Food and Travel: Cascais shining success story on catering scene

I AM extremely fond of piri-piri chicken, as long as it isn’t incandescently hot, and frequently found myself lusting after the typical southern African dish on a recent six-week sanity break to the UK and Caribbean.

Popular (with many) Tex-Mex type food available on most of my trip was hot, spicy and featured good quality ingredients: but there’s something about a plump, tender, flame-grilled, marinated, meaty, half-huku, dripping in flavour and goodness, eaten Henry VIII style in greasy fingers, for which there’s no real substitute.
Piri-piri specialist outlet chain Nando’s — which I’m pretty sure started in Zimbabwe –– thrives in Oxford, near where my daughter lives and I spotted another branch in Aberdeen, but I have never been a real fan of the Innscor food court operations here.
My spies say the Nando’s in the British Isles bear little resemblance to the horrible, noisy, smelly, places in Zimbabwe’s major towns and cities and, homesick, they often patronise them.
I haven’t….up to now…visited one; maybe I’ll hit a branch on my next visit in late July or early August?
At the end of my second week back in Ha-ha-ha-rare (Africa’s fun capital) penned in my diary was the delayed February monthly lunch of the Greendale Good Food & Wine Appreciation Society at the ever popular Cascais Portuguese Restaurant in Samora Machel Avenue.
The trademark Lusitanian colonial-style dish would keep until then, I decided.
I like Cascais, which was the subject of the first restaurant review I wrote in our sister paper the Standard’s first edition about 13 years ago, worrying whether my daughter, her mother and I might have ripped the ring out of the expenses on Night One! Would I be commissioned to write any more? (Well, yes….several hundred more!)
Good job I’d booked a table for “12 to 15 covers”, as the place was pumping…as it usually is.  Cascais is one of the shining success stories of catering in Harare, and deservedly so.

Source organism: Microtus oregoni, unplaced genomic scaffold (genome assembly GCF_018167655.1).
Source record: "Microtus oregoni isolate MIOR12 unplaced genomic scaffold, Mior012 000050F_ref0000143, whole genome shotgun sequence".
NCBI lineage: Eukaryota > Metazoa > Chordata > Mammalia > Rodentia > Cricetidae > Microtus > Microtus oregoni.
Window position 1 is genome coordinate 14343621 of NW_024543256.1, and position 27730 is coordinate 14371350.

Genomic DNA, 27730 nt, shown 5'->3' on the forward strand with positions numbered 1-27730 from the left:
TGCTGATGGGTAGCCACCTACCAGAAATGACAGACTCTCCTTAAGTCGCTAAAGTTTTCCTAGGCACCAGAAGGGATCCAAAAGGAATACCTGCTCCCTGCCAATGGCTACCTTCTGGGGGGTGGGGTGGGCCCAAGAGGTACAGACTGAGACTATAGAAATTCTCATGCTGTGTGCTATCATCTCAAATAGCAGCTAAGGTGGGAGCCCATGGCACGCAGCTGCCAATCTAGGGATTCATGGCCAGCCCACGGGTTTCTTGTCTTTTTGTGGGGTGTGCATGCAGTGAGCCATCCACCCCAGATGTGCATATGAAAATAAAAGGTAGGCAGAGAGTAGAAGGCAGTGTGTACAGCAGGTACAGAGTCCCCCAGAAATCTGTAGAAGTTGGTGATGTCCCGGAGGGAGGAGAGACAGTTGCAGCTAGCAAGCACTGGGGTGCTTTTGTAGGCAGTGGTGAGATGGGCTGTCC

In consideration of the very few members of the society who still smoke, our table had been set up in the outside area where smoking is permitted.
There is no smoking inside the restaurant, which few people use in the hot months anyway, or the other half of the semi-alfresco dining area.
A very few noxious cigarette fumes billowed in super-heated, shimmering muggy air which ceiling fans battled lethargically to cool.
I was one of four members who opted for a starter: a lovely bowl of the famous Portuguese caldho verde (green) soup, full of thick satisfying vegetables honestly cooked, with two fiery chunks of chorizo sausage as a tasty centrepiece.
This was $3 and came with a basket of beautifully fresh, still warm crusty continental-style bread and butter,
From the specials blackboard, the restaurant –– named after an ancient Metropolitan Portuguese resort town, close to Lisbon and beloved by generations of deposed Balkan monarchs, dictators and spies –– offered the succulent grilled prawns a couple of members enjoyed.
I saw one Cascais special steak (topped with a fried egg and served with saffron rice) ordered, plus a single portion of pan-fried kingklip fillet, which was described as “disappointingly dry”.
But it was the house speciality chicken I craved and so did most of the members. A nice, big, tender job, cooked to perfection at an ordered “moderate” degree of heat went down a treat, with the accompanying mountain of thinly cut willowy golden chips (or typical Lisbon-style boiled spuds or savoury rice) at $8, which (I checked) is US$2 cheaper than the same dish was there a year ago!
Two or three members, including myself, obviously oblivious to calorie-watching and martyrs to sweet teeth, ordered the ubiquitous Zimbo ice-cream and chocolate sauce, rich chocolate mousse or generously portioned helpings of crème-caramel.
Cascais’ owner is the always elegantly attired and splendidly groomed Paula Conceicao, who several members have known since she helped out at her dad’s wonderful Copacabana Restaurant in the Kopje many years ago.
Before concentrating 100% on looking after the eatery and her family, Paula also held down demanding jobs in the airline industry here in Harare
Her mum, Madalena Baptista, usually runs the busy kitchen like a martinet, but unfortunately doesn’t speak much English.
Their restaurant opens seven days a week for supper and for lunch every day except Saturdays.
Optimistic friends rocked up there unannounced on Sunday, apparently unaware it was St Valentine’s Day and it had been fully booked probably since St Swithin’s Day. They had to “make a plan” and go elsewhere (to a local club.)
On Monday, I met journalism colleagues from Botswana in town in advance of the tourism investment talkfest at the Rainbow Towers Hotel and Conference Centre, who had been unable to find anywhere to have a meal on Sunday.
Sadly most Zimbabwean restaurants routinely close on the Christian sabbath; those actually trading were more than fully booked –– and some “wait listed”–– for tables on the feast of lovers!
Incidentally, Paula replaced the allegedly “dry” kingklip (every morsel of which had been eaten!) with a takeaway half chicken and chips; she gave an unexpected but welcome 5% cash discount off the final food and drink bill and the puddings were on the house.
Booking is strongly recommended, sometimes vital. Tel 704830.

dustym@zimind.co.zw

 

Dusty Miller